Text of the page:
It's the best way to meet people. It's much easier than a party. You go to a party, you wonder if someone is going to be approachable or not, but when you play music together, somehow you're communicating immediately, and you go to that level socially as well. Once you start playing music, you can communicate in a way that you could never do just …


Like our Facebook Page to enter to win a FREE A-STYLE MANDOLIN with padded case, chord book and free introduction lesson to get you started!

All you have to do to be eligible for the FREE MANDOLIN is register for either the Mandolin Group, the South Hadley Mandolin Orchestra, or private Mandolin Lessons (in person or online). Click here to register.

There will be a drawing from all of the entries at 7pm on Monday, January 6, 2014.

(sorry, only new students are eligible for the drawing)

NEFFA Thinks Paying Callers Is Not A Good Idea

Beth Parkes · Friends with Larry Unger and 1 other said this on my Facebook page earlier:

As a NEFFA board member, I would like to comment on Adam’s comments about the grant request that was not funded. In the lengthy letter explaining why the grant was not funded, it was explained that the committee felt that the financial design of the proposal was not economically feasible. His proposal included a hefty payment to callers and a relatively low admission. The design had a high break-even point. While the committee did question whether he could pull enough dancers from the well-served areas of Greenfield, “too many dances in the area” was not the primary reason for the grant not being funded.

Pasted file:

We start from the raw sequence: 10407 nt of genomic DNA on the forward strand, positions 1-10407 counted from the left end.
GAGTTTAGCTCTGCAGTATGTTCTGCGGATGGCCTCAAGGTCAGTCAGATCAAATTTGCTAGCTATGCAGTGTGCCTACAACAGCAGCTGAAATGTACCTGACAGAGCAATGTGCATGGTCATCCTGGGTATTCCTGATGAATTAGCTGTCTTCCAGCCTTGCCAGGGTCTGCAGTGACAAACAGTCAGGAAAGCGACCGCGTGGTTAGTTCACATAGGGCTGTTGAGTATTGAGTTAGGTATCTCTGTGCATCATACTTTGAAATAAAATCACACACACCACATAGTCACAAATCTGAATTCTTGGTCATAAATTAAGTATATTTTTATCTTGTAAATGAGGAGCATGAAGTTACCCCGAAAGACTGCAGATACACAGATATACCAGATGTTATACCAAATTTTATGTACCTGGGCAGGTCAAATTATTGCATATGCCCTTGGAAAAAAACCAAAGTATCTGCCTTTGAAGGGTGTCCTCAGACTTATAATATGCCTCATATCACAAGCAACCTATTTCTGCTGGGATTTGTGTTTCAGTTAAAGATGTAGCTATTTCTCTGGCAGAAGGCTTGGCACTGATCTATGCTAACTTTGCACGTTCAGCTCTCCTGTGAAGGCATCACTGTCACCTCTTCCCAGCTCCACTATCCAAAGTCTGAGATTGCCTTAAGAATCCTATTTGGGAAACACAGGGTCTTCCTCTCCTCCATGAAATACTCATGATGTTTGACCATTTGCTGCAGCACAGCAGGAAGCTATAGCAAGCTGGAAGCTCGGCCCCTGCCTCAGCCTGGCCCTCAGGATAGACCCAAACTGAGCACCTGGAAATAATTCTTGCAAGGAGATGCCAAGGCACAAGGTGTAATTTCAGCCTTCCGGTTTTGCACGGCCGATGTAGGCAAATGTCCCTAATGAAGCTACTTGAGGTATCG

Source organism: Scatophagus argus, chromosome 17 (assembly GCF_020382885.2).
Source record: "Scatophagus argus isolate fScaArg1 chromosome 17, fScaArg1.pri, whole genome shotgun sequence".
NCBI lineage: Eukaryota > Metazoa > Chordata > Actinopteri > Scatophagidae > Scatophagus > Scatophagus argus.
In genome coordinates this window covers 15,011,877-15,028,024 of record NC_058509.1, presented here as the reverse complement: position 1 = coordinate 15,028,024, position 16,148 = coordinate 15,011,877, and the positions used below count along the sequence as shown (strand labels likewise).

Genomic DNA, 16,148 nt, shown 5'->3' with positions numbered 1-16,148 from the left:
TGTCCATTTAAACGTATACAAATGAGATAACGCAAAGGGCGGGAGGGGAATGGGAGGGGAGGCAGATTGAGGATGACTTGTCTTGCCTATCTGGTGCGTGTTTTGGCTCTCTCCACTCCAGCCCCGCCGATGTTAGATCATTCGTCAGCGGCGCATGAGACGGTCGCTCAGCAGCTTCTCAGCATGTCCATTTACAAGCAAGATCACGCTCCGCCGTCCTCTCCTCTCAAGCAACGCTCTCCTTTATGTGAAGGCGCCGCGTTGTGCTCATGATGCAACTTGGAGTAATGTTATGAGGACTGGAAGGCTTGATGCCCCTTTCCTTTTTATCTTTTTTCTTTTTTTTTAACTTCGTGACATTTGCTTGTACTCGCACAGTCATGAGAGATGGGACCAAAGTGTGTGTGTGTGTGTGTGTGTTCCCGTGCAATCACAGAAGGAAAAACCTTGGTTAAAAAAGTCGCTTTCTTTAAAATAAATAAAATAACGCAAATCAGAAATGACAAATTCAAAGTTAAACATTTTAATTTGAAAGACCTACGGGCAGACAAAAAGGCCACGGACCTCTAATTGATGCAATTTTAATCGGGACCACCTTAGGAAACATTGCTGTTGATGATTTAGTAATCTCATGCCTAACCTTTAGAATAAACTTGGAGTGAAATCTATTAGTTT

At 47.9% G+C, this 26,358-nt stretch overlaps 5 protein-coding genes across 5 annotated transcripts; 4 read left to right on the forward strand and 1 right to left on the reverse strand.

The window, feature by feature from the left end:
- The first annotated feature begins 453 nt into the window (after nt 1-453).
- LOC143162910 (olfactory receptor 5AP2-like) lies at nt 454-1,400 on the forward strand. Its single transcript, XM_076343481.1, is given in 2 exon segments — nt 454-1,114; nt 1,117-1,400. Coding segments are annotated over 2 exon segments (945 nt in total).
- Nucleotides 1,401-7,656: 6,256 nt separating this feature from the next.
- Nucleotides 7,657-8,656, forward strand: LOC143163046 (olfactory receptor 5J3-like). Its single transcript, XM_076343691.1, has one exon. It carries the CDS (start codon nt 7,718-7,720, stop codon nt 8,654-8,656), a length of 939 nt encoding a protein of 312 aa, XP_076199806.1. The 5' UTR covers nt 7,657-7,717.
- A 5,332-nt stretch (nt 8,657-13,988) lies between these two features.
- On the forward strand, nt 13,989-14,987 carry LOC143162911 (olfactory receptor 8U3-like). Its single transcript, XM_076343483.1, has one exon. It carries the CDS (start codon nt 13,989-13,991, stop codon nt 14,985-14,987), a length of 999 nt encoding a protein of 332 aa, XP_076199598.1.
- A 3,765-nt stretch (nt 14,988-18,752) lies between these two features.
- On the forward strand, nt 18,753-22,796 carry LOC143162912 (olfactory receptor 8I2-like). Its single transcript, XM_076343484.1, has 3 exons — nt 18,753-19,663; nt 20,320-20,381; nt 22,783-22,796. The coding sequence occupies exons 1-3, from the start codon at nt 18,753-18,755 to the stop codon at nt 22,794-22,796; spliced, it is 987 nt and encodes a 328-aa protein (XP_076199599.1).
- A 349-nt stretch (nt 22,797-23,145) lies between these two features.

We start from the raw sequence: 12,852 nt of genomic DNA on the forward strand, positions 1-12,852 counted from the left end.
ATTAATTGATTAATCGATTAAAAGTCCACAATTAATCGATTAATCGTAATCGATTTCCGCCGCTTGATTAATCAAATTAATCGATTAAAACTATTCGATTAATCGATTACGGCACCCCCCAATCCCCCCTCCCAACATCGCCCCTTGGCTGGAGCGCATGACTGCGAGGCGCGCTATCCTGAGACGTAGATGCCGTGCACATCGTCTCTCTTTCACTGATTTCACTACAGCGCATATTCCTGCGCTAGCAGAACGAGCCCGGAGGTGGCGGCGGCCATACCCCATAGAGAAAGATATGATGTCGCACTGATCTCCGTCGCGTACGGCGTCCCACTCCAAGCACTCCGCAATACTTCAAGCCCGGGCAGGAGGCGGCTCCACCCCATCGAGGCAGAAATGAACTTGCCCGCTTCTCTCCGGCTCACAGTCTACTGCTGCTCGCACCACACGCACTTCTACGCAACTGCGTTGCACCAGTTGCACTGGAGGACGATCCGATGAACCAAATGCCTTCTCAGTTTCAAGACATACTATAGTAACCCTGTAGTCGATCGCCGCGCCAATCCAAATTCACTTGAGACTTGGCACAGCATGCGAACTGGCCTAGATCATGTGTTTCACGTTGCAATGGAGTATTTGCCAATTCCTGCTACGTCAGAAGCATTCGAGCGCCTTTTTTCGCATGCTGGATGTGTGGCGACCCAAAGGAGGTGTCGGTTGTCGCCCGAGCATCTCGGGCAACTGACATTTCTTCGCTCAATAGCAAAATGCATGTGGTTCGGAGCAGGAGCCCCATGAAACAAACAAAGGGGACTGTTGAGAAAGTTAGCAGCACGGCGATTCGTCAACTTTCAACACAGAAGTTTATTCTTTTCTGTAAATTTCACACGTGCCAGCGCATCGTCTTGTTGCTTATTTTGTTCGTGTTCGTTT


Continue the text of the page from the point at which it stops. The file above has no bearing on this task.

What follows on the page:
And this is what I had said:  

"I tried to start up a contradance here in South Hadley at the town hall with a grant from NEFFA and the CDSC, but they all said there are too many dances already in western MA and they don't think there should be another one!  I was shocked actually, especi…

A classical violinist asks how to "get into" fiddle music. Here's my response.

Most music in the western world came from western Europe. It's primarily based on secular dance forms such as reels, hornpipes and polkas (jigs too, but they are limited in some regions)

Regardless of the dance form, most music follows certain rules:

the melodies consist of 4 bar phrases and are either 16 bars long or 32 bars longthe chords used follow the I, IV, V pattern (if you're in the key of G then the chords will be G, C, D), sometimes with the relative minor (Em).the first part of the song (usually called the A part) consists of either 2 4 bar phrases repeated (8 bars) or 4 4 bar phrases repeated (16 bars). the 2nd part will be a duplicate of the first.

Understanding this structure makes it easy for you to parse out the different sections. Vocals will generally consist of a verse and a chorus, the chorus usually repeated after each verse with breaks in between. The breaks in bluegrass and a lot of folk styles may be improvised, the player making up melodies (consisting …

Jamie Macpherson

From Wikipedia, the free encyclopedia

James MacPherson (1675–1700) was a Scottish outlaw, famed for his Lament or Rant, a version of which was rewritten by the Scottish poet, Robert Burns. The original version of the lament is alleged to have been written by MacPherson himself in prison on the eve of his execution.